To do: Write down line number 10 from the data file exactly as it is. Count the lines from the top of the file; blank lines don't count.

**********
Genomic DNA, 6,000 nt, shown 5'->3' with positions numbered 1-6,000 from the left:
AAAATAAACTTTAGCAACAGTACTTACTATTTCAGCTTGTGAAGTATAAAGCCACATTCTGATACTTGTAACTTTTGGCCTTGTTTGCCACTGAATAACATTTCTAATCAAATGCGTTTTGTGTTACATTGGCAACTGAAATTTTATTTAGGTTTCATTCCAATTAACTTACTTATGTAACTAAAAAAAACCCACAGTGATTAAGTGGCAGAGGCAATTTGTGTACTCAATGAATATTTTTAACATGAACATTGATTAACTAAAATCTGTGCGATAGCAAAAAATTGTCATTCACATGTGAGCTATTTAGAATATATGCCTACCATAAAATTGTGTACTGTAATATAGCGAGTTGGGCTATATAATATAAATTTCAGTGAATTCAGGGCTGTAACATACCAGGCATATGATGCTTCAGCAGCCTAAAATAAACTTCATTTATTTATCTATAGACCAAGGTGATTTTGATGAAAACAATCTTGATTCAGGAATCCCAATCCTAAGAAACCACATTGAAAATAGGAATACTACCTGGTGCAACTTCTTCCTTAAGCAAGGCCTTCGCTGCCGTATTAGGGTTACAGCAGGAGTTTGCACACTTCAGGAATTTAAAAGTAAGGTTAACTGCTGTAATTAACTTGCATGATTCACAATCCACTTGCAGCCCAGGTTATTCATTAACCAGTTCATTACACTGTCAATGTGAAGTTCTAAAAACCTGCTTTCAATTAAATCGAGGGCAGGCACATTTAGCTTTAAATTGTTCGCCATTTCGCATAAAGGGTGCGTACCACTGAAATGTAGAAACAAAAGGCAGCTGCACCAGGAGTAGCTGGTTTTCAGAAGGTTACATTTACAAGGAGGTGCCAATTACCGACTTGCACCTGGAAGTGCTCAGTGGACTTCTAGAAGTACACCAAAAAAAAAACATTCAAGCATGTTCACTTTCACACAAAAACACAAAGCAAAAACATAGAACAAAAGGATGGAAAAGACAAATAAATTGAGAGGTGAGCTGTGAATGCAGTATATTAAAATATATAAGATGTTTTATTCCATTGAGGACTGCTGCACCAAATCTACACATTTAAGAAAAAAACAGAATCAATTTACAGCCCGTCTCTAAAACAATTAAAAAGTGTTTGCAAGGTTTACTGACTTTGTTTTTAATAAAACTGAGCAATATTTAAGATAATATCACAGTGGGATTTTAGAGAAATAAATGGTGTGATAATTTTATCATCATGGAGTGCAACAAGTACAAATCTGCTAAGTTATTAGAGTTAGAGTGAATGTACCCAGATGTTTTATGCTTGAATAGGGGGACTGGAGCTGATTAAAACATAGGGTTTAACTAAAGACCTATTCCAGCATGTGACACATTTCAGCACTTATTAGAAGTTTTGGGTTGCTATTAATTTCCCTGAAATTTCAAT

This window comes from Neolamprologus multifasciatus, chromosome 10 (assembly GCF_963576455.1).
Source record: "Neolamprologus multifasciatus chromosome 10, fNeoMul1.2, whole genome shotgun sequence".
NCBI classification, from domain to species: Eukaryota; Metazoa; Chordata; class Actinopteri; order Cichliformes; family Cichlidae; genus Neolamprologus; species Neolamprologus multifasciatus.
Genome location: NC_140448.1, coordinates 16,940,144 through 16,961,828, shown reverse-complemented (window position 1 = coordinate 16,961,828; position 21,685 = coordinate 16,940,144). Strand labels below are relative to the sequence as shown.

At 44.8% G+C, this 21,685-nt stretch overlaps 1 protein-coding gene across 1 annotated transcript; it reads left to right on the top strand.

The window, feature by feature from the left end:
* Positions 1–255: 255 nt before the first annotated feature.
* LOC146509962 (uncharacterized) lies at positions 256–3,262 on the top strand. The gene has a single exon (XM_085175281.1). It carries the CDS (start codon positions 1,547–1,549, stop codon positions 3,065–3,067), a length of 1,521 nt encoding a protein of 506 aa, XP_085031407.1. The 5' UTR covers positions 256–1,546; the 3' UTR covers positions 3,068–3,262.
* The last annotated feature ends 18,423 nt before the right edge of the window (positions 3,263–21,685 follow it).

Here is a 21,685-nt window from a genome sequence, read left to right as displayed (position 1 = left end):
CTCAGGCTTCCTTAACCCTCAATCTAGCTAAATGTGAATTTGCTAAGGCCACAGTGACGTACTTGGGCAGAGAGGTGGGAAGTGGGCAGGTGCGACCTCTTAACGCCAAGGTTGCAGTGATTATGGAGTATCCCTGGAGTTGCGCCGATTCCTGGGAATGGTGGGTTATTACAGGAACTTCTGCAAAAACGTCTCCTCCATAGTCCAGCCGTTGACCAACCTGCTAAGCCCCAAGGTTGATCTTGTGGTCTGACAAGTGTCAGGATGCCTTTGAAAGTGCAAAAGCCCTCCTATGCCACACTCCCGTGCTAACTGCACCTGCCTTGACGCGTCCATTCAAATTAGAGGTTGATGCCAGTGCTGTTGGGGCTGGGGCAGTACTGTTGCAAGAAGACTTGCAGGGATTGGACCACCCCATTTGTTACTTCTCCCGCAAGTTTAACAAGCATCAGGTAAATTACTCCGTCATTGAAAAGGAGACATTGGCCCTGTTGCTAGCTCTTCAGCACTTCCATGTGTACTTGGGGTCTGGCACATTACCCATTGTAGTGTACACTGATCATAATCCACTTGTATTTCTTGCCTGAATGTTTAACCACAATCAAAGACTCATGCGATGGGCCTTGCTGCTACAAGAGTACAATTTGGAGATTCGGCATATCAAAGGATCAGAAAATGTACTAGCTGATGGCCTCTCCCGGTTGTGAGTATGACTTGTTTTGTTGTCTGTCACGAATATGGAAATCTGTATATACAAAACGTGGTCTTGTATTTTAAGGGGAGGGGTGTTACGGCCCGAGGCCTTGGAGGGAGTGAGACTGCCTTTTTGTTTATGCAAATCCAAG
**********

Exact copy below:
* LOC146509962 (uncharacterized) lies at positions 256–3,262 on the top strand. The gene has a single exon (XM_085175281.1). It carries the CDS (start codon positions 1,547–1,549, stop codon positions 3,065–3,067), a length of 1,521 nt encoding a protein of 506 aa, XP_085031407.1. The 5' UTR covers positions 256–1,546; the 3' UTR covers positions 3,068–3,262.